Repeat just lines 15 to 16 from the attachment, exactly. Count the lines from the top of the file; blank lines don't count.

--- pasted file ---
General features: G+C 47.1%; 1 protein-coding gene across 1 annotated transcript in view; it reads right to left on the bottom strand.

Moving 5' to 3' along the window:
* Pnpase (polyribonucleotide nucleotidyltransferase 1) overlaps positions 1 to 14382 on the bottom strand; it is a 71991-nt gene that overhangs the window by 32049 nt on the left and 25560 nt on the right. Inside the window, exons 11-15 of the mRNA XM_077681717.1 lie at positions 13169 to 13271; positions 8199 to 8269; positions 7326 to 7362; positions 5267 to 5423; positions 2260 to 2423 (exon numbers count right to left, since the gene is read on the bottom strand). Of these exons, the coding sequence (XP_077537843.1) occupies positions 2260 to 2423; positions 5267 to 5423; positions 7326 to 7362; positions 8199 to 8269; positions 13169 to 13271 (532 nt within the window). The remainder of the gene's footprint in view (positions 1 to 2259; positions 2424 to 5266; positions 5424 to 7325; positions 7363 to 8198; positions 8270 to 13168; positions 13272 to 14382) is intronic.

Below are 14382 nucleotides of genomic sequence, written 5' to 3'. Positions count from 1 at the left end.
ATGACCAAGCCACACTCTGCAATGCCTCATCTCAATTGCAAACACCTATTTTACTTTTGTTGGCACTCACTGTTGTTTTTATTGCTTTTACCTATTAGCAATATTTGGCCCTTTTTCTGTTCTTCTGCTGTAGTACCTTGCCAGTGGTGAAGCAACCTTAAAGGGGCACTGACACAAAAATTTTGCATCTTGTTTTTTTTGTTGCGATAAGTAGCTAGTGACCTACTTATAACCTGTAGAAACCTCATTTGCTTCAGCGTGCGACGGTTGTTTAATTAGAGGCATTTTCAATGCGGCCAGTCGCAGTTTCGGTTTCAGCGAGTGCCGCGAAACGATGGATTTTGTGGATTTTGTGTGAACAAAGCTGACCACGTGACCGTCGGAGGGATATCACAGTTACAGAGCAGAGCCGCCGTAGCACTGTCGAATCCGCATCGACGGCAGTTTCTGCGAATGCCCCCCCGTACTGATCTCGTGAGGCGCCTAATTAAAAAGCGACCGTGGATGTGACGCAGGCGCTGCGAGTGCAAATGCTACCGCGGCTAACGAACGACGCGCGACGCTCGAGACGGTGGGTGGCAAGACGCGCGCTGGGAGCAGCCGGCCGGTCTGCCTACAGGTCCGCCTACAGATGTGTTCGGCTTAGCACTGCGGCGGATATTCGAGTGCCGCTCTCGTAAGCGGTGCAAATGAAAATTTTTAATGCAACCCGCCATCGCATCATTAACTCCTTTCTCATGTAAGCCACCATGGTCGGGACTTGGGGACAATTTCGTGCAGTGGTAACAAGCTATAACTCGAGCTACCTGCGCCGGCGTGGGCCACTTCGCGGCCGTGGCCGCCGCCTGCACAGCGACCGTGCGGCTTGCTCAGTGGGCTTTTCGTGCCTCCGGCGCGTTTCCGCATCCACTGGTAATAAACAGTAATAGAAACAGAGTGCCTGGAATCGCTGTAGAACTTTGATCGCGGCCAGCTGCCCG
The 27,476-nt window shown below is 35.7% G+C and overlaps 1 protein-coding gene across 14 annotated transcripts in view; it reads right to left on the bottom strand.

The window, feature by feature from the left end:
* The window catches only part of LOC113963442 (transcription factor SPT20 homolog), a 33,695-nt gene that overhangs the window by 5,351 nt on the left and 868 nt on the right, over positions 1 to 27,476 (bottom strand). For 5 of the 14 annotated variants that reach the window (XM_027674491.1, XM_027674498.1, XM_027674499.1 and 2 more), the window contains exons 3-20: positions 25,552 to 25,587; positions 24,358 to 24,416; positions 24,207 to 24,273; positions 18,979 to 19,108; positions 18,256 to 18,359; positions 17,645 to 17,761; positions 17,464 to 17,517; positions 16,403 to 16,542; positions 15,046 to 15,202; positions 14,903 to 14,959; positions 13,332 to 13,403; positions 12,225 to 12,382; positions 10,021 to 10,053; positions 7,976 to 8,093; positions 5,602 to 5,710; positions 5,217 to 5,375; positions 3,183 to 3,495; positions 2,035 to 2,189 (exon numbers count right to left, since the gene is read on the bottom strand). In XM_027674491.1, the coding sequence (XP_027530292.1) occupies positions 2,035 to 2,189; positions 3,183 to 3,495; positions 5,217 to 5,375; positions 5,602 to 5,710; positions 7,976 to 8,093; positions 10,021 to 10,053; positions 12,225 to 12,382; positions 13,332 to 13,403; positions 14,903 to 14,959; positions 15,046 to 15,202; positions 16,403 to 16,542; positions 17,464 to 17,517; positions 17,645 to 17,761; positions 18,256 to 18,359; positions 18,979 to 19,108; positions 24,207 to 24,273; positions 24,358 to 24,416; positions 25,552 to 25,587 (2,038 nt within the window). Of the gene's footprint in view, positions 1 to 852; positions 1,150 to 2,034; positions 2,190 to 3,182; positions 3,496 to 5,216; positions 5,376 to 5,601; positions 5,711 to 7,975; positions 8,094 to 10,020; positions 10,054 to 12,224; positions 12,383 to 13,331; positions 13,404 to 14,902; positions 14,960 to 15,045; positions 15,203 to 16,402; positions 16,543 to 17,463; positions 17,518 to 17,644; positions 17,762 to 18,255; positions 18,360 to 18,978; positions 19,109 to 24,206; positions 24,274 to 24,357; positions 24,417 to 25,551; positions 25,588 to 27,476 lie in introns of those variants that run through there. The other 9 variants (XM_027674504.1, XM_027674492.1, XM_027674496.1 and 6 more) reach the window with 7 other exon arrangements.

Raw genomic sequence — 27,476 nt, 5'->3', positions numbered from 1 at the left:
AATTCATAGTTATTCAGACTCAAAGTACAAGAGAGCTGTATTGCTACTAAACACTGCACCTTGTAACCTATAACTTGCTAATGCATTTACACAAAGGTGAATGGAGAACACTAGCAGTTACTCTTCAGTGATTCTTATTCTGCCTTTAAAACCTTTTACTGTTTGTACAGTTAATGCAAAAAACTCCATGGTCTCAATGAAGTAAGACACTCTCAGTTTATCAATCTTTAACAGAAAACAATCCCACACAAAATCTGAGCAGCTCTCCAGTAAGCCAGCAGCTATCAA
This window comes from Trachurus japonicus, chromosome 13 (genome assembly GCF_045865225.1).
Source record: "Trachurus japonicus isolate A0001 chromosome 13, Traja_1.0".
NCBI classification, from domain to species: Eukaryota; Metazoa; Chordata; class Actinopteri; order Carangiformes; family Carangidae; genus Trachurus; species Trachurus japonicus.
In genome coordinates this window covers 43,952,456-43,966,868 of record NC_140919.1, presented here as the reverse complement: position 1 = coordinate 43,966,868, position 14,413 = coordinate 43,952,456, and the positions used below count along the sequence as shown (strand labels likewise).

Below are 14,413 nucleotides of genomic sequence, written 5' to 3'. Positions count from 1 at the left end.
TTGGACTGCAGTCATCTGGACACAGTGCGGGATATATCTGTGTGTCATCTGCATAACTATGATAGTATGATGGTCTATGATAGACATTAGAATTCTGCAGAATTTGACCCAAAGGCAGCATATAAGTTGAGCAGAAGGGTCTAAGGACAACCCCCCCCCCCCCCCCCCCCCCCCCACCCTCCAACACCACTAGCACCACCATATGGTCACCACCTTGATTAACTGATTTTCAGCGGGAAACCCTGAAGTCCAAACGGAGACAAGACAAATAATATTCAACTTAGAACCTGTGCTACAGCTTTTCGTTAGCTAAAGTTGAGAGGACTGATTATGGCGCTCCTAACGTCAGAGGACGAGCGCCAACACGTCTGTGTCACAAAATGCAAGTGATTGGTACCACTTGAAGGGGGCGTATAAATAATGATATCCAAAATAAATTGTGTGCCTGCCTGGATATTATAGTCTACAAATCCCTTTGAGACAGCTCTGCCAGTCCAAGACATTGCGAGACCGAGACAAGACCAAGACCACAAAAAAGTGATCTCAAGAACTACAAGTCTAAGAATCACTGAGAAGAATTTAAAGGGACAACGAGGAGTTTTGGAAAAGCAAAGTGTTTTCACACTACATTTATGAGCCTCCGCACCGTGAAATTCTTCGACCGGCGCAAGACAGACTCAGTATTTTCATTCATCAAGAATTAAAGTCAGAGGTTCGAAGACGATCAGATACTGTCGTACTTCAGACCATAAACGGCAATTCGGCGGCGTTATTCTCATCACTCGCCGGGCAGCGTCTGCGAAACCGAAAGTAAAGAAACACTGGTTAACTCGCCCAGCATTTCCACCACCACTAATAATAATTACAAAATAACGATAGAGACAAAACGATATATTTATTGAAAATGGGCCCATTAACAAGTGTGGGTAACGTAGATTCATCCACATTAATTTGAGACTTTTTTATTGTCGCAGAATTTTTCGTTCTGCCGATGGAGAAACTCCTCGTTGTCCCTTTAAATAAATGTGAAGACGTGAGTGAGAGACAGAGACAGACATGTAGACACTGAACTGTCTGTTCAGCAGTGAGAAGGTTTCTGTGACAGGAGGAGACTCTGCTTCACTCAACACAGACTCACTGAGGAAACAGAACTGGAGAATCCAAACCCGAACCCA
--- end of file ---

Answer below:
Below are 14,413 nucleotides of genomic sequence, written 5' to 3'. Positions count from 1 at the left end.
TTGGACTGCAGTCATCTGGACACAGTGCGGGATATATCTGTGTGTCATCTGCATAACTATGATAGTATGATGGTCTATGATAGACATTAGAATTCTGCAGAATTTGACCCAAAGGCAGCATATAAGTTGAGCAGAAGGGTCTAAGGACAACCCCCCCCCCCCCCCCCCCCCCCCCACCCTCCAACACCACTAGCACCACCATATGGTCACCACCTTGATTAACTGATTTTCAGCGGGAAACCCTGAAGTCCAAACGGAGACAAGACAAATAATATTCAACTTAGAACCTGTGCTACAGCTTTTCGTTAGCTAAAGTTGAGAGGACTGATTATGGCGCTCCTAACGTCAGAGGACGAGCGCCAACACGTCTGTGTCACAAAATGCAAGTGATTGGTACCACTTGAAGGGGGCGTATAAATAATGATATCCAAAATAAATTGTGTGCCTGCCTGGATATTATAGTCTACAAATCCCTTTGAGACAGCTCTGCCAGTCCAAGACATTGCGAGACCGAGACAAGACCAAGACCACAAAAAAGTGATCTCAAGAACTACAAGTCTAAGAATCACTGAGAAGAATTTAAAGGGACAACGAGGAGTTTTGGAAAAGCAAAGTGTTTTCACACTACATTTATGAGCCTCCGCACCGTGAAATTCTTCGACCGGCGCAAGACAGACTCAGTATTTTCATTCATCAAGAATTAAAGTCAGAGGTTCGAAGACGATCAGATACTGTCGTACTTCAGACCATAAACGGCAATTCGGCGGCGTTATTCTCATCACTCGCCGGGCAGCGTCTGCGAAACCGAAAGTAAAGAAACACTGGTTAACTCGCCCAGCATTTCCACCACCACTAATAATAATTACAAAATAACGATAGAGACAAAACGATATATTTATTGAAAATGGGCCCATTAACAAGTGTGGGTAACGTAGATTCATCCACATTAATTTGAGACTTTTTTATTGTCGCAGAATTTTTCGTTCTGCCGATGGAGAAACTCCTCGTTGTCCCTTTAAATAAATGTGAAGACGTGAGTGAGAGACAGAGACAGACATGTAGACACTGAACTGTCTGTTCAGCAGTGAGAAGGTTTCTGTGACAGGAGGAGACTCTGCTTCACTCAACACAGACTCACTGAGGAAACAGAACTGGAGAATCCAAACCCGAACCCA